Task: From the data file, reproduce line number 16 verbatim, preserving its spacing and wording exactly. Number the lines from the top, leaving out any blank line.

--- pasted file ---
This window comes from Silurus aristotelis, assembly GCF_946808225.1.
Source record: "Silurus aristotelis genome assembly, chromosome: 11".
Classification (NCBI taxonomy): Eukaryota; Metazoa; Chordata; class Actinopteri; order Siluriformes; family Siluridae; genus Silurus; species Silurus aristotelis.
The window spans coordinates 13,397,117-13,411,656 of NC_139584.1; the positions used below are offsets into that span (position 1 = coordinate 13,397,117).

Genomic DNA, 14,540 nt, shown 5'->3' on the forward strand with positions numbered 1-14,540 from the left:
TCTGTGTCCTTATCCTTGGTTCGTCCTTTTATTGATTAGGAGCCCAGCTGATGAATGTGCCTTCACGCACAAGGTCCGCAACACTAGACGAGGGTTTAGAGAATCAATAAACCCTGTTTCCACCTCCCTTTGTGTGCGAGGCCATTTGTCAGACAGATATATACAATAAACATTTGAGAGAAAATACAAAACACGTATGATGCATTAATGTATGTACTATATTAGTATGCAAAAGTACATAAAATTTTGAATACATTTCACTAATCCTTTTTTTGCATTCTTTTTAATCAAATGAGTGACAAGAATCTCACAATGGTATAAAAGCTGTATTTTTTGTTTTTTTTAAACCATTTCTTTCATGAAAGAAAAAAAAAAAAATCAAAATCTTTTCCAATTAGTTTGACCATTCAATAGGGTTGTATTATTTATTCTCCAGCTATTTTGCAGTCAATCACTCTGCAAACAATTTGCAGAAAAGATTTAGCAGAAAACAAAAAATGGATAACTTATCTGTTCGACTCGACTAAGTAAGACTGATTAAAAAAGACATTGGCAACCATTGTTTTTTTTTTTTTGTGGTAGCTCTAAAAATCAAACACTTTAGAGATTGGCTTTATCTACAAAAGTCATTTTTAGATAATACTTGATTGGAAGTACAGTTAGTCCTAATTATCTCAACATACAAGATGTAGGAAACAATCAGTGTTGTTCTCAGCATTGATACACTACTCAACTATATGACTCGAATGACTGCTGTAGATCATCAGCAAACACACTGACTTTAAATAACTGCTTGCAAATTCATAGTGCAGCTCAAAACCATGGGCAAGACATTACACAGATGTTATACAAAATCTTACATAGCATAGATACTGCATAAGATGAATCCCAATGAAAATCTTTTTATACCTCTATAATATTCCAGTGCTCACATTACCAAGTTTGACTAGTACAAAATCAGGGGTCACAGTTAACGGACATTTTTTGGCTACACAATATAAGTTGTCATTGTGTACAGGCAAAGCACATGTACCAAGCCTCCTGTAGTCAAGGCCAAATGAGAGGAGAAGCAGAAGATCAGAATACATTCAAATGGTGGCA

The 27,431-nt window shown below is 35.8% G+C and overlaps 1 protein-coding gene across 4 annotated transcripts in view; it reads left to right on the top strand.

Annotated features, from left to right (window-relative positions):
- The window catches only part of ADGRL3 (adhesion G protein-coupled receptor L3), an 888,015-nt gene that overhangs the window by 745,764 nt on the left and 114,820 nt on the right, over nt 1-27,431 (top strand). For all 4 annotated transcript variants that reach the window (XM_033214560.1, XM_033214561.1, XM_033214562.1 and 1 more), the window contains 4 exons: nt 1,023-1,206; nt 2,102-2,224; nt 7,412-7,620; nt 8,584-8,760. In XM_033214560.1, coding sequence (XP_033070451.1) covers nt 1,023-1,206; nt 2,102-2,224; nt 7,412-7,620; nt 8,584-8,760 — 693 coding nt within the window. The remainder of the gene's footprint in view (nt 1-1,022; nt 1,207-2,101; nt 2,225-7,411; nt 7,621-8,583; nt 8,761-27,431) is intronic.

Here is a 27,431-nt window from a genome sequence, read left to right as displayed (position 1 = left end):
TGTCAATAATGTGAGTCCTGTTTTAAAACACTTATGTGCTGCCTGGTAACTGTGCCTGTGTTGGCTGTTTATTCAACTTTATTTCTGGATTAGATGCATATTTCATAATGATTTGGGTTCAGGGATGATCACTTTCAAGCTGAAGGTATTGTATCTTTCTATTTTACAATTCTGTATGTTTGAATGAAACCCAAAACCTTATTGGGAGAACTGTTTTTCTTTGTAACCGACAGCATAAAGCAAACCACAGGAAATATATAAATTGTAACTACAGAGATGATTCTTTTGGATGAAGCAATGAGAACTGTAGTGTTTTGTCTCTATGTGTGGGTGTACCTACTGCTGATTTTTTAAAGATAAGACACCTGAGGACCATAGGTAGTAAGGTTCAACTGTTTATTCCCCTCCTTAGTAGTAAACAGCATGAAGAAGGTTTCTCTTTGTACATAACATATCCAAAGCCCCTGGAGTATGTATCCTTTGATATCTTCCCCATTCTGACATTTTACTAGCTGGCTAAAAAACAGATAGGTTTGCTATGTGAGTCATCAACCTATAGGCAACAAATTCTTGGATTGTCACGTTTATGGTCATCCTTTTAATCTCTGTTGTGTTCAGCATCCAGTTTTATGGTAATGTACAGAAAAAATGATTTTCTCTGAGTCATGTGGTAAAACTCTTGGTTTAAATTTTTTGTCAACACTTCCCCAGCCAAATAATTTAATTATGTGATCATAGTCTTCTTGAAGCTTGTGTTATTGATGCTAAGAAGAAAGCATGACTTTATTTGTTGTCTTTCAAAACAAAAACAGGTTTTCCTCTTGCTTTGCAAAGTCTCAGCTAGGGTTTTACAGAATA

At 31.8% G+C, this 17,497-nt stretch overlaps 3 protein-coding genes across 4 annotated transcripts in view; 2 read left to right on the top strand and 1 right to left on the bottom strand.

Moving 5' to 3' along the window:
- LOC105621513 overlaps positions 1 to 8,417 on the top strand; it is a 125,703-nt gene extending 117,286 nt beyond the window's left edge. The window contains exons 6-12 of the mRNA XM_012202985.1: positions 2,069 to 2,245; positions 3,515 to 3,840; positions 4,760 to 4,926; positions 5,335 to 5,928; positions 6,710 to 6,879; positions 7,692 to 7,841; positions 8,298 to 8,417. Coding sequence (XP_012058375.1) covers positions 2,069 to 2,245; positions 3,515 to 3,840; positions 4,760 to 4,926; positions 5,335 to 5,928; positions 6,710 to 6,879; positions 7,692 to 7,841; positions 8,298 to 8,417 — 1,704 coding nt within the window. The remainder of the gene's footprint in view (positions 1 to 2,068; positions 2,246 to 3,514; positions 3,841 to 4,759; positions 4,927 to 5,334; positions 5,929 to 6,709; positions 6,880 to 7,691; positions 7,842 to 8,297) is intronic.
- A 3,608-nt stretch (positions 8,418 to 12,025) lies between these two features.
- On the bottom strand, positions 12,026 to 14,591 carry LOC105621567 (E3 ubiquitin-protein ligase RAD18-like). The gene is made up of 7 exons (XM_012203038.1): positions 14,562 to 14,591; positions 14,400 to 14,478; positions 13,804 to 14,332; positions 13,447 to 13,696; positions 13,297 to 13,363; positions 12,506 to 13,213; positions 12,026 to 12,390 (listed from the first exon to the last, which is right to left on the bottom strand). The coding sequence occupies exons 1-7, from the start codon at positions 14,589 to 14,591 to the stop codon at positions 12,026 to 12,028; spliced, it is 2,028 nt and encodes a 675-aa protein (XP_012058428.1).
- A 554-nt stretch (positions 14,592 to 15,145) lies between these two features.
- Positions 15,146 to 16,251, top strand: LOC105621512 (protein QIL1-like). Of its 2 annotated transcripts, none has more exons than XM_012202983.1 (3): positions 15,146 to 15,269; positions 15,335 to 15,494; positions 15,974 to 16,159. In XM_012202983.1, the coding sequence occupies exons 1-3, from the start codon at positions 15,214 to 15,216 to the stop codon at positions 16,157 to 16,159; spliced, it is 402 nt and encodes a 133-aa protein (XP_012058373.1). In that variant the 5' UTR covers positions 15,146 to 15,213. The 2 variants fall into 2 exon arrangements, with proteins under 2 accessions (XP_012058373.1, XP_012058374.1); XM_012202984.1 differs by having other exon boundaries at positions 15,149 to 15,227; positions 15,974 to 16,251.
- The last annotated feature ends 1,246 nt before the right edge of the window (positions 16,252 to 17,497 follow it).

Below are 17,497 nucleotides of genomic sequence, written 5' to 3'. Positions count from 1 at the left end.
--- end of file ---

- On the bottom strand, positions 12,026 to 14,591 carry LOC105621567 (E3 ubiquitin-protein ligase RAD18-like). The gene is made up of 7 exons (XM_012203038.1): positions 14,562 to 14,591; positions 14,400 to 14,478; positions 13,804 to 14,332; positions 13,447 to 13,696; positions 13,297 to 13,363; positions 12,506 to 13,213; positions 12,026 to 12,390 (listed from the first exon to the last, which is right to left on the bottom strand). The coding sequence occupies exons 1-7, from the start codon at positions 14,589 to 14,591 to the stop codon at positions 12,026 to 12,028; spliced, it is 2,028 nt and encodes a 675-aa protein (XP_012058428.1).